Khat, a stimulant drug, is chewed by around 90,000 people in the east African and Yemeni communities in the UK. But now the Home Office is considering banning the substance. Jamal Osman finds out why.
In an industrial estate in Southall, west London, thousands of boxes full of khat are delivered every week. The drug begins its journey from the hills of Kenya and arrives in the UK four times a week. It then makes its way to the depot, where dealers buy the herbal high to supply customers across the UK. The fresh leaves are chewed to achieve a state of mild euphoria. It has a stimulant effect similar to that of amphetamines.
Britain is the only country in the west where the product remains legal. The khat business generates over £400m in revenue for the British economy, and the chancellor of the exchequer also picks up a tidy sum in VAT revenue.
Around 90,000 people from the east African and Yemeni communities in the UK use it, especially the Somali community. But a Home Office report, which will be published on Wednesday, is to recommend regulating the product, and a ban is expected to follow later.
Not far from the depot in Southall lies Number 15, the best-known khat house in the country. Traditionally known as marfash, the khat house is open from midday till the early morning hours. Men sit around chewing the green leaf.
Mahdi Jama, a regular chewer in the marfash, cannot understand why anyone would bother people like him as the plant has been used for centuries by his community.
“It’s like vegetable but it gives a little bit buzz,” he said.
“It’s like saying we’ll ban alcohol because there are people who are alcoholic.”
However, anti-khat campaigners say it “is destroying the whole community”, causing health problems, unemployment and family breakdown. In particular, they are concerned about the spread of khat use among the younger generation, where the attitude is: “If it’s legal, it must be safe to consume it.”
Led by Abukar Awale, a former addict himself, the activists feel they are ever closer to achieving their objectives. It has been a long journey, however, and they have been trying to convince successive governments to listen.
It’s like saying we’ll ban alcohol because there are people who are alcoholic. Mahdi Jama, khat user
The campaign started seven years ago with weekly visits to local khat houses. Once a week, the activists distribute leaflets with information about the harmful effects of the drug. Most people support them, but occasionally they get into arguments with khat-chewers who do not welcome their message. To reach more people, Abukar Awale started his own television show: Check Before You Chew. It is a phone-in programme where the viewers share their experience of khat use on one of the Somali satellite stations.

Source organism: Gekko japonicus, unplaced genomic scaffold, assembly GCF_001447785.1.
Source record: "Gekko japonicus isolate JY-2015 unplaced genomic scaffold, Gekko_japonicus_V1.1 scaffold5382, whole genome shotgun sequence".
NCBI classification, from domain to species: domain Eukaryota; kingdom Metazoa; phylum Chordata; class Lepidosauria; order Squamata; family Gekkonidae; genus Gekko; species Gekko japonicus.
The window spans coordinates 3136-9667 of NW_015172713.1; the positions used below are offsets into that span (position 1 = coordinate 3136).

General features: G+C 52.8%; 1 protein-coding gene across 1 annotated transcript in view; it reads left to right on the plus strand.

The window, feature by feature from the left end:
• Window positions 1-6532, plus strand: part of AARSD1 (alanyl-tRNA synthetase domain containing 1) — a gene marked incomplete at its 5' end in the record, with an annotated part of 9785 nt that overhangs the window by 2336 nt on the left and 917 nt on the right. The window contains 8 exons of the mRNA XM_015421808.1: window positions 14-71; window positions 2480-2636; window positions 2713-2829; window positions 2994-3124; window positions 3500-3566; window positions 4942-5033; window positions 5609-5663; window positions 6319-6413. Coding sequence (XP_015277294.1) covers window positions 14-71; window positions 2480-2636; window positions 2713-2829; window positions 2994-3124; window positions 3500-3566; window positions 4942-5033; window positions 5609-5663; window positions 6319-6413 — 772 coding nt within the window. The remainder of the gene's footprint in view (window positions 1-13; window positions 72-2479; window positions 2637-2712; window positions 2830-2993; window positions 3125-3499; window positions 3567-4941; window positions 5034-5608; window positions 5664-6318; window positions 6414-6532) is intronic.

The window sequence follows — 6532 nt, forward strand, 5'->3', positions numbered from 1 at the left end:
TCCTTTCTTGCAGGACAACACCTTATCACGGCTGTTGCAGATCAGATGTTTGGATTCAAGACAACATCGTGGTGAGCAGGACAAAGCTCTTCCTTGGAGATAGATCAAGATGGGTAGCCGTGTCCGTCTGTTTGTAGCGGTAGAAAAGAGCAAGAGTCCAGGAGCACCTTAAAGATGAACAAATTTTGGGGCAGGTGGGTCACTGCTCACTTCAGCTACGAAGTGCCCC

They then started attending local government meetings to influence key decision makers. As a result, some local authorities with a sizeable Somali population, such as Hillingdon, called for the regulation of khat to “give local authorities, the police and government agencies greater powers to control its importation, sale and use”.
During the last election, the activists met politicians, offering them community votes. In return, they wanted their support for the ban on khat. Some politicians accepted the offer and supported the mission. Sayeeda Warsi, minister for faith and communities, announced that “a future Conservative government would legislate to make khat a classified drug.”
But the activists kept the pressure on the authorities. Playing the discrimination card, they accused the government of not taking the issue seriously since “it was not affecting real Brits”.
In 2010, when “meow-meow” – or mephedrone – was banned following the deaths of a number of young people in the UK, the anti-khat campaigners jumped on the bandwagon. They wanted to exploit the links between khat and mephedrone. Mephedrone is a synthetic substance based on the cathinone compounds found in the khat plant. They argued that since khat is widely available in the UK, people will find ways of producing meow-meow.
Last year, counter-terrorism officers working with their American counterparts arrested seven individuals across the UK. The group – all of them khat traders – were suspected of channelling the proceeds of an alleged smuggling enterprise to al-Qaeda-linked Islamists in Somalia.
And last month, those pushing for a ban organised a demonstration outside Downing Street: pray for a ban. It was about praying to a superior power, God, who could simply tell David Cameron to ban khat. If the report calls for tougher control on khat, the activists will believe their prayers have been partially answered.
But Abukar Awale and his friends will not accept anything other than an all-out ban.
“We will challenge any other decision,” he said.
“For the government, it’s not about how harmful this product is, it’s who is using it – and that is discrimination. Our lawyers have been preparing for this, and we will take legal action within the next three months.”
Back in the khat house in Southall, the message from the chewers is defiant. They say they “are just going to carry on chewing what ever happens”.